The fifth generation assumption is that pilots will eliminate the enemy before having to engage at close range. “At the end of the day, if you are dogfighting in an F-22, lots of mistakes happened in the previous 80 miles,” says Stratton. But mistakes do happen. Stratton also worries that those who fly the multi-roles aren’t hardwired for air-to-air combat. Of his F-15C Bros, he says, “We attract a certain portion of the population to the job, guys who bring that controlled aggression and cunning and desire to never lose, no matter what the odds are.”
Last year I went to Cuba and for two weeks drove 1,100 miles around the island. No doubt you’ve seen photos of the vintage 1957 Chevys there, those pre-Castro leftovers that roam the countryside in mint condition, engines purring, as if they’re fresh off the lot. I had a chance to inspect one of these stalwart gems up close. Its owner showed me how he had retrofitted his with a diesel motor from a Mercedes-Benz, and installed air conditioning and a thumping audio system. Surely Chevy’s engineers never envisioned the kinds of modifications that have kept this classic alive in Cuba for a half-century. But its sturdy frame, modular architecture, and generous engine compartment left ample room for modernization. The story of the ’57 Chevy is the story of the F-15 Eagle.
Stratton walks me out to the Mountain Home flightline, where an icy wind scours the tarmac. F-15Cs are aligned like sentries, their wing pylons laden with air-to-air missiles. Maintenance crews scurry from airplane to airplane, checking and rechecking avionics, engine
specs, hydraulics, control surfaces, and weapons systems.
We approach Stratton’s F-15C where a fresh-faced kid has just finished hand-polishing the landing gear assembly. He sees us coming, jumps to his feet, and acknowledges Stratton, his commanding officer. I follow Stratton up an aluminum technician’s ladder. He slides into the cockpit while I stand on the ladder’s top rung. “Don’t touch anything,” he warns. “You could arm the weapons system.”
The dials and knobs are decrepit; nearly every painted surface is scuffed and chipped. The control stick looks like it might have been dragged behind a tractor for 60 miles. And I’m pretty sure that the tattered pilot’s seat came from the VW bus of a group of Deadheads, shortly after the ’77 spring tour. To discover where the magic happens, I have to peek beneath the forlorn facade. Integrated into both the interior and the exterior fuselage are several large compartments and caches. They once housed hefty pneumatic controls and bloated radar and weapons components that pre-dated the microcomputer revolution. But as technology shrank, the F-15’s flight systems got smaller and lighter, leaving room to cram in new innovations. Instead of languishing as decades passed, the Eagle got more agile and lethal.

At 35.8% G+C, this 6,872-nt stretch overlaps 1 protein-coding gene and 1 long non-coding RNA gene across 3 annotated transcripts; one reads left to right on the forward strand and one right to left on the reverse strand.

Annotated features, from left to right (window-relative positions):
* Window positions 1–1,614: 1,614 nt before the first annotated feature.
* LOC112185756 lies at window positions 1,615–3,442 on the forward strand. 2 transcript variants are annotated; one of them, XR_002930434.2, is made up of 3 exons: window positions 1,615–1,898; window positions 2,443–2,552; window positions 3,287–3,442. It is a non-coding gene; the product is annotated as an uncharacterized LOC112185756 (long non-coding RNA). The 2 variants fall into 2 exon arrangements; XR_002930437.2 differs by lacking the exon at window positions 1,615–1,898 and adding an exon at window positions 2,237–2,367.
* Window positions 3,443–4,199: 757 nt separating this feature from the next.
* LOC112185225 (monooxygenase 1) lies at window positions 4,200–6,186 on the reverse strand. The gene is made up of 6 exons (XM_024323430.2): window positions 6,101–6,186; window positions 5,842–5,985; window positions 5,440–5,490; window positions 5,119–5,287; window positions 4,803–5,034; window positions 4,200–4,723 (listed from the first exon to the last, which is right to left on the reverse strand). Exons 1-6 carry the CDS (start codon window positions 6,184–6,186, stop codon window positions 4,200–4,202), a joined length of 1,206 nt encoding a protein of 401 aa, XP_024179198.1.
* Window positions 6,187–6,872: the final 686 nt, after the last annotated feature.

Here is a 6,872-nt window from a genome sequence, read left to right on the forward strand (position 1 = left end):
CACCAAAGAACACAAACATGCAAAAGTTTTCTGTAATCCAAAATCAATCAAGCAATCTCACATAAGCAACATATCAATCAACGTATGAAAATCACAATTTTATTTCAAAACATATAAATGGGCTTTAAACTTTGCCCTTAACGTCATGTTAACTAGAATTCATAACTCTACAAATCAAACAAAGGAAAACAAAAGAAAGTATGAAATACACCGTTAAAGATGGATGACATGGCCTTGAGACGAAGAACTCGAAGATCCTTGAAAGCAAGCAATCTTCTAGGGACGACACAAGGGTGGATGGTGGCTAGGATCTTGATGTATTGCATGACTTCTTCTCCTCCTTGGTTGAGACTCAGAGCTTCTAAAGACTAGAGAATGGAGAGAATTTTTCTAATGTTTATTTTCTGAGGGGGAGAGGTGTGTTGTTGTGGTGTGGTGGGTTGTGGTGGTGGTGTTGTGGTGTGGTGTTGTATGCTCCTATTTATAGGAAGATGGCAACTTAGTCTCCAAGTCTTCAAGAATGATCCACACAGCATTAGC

By the 1980s, McDonnell Douglas engineers had gained enough space in the forward fuselage to add a second seat for the F-15E model, a potent air-to-ground strike fighter. It boasts under-wing fuel tanks to extend its range, a digital flight control system, low-altitude “tree-top” navigation, infrared night vision, and color cockpit displays. During Operation Desert Storm, F-15Es pounded Iraqi Scud missile sites, obliterated Saddam Hussein’s feeble air force, and rained cluster bombs on his Republican Guard troops. To detail the dozens of improvements since the Eagle’s debut—communications, navigation, propulsion, displays and instruments, electronic warfare, sensors, and weapons targeting—would drown you in acronyms. The list of upgrades that stokes F-15C pilots, however, is much shorter. Stratton has two favorites. The first is the Fighter Data Link, or “Fiddle.” In essence, Fiddle gathers flight data from other Fiddle-equipped aircraft and sews it into a single seamless display. In combination with other technology, Fiddle also collects information from airborne refueling tankers, E-3 airborne warning and control systems, and forces on the ground or at sea, even submarines. “It gives you a three-dimensional picture of the battlespace from a God’s-eye view,” says Stratton. “As a flight lead managing four airplanes and sometimes up to 14, I used to have to put what all the guys were telling me in my ear into this three-dimensional picture in my head. Now that is all presented to me graphically on my Fiddle display.”
Another prized advance is the Joint Helmet Mounted Cuing System. “We just call it The Helmet, with the emphasis on the,” says Stratton. From his gear locker in the ready room, Stratton offers me his helmet to inspect. The visor is nearly opaque, and the shell is embedded with magnetic sensors that transmit real-time spatial data from a pilot’s head position to receivers inside the cockpit. During a dogfight, Stratton can cue and fire weapons at attacking aircraft, even during high-G maneuvers, simply by glancing at his enemy. “I really don’t know how we did missions before we had the helmet,”he admits.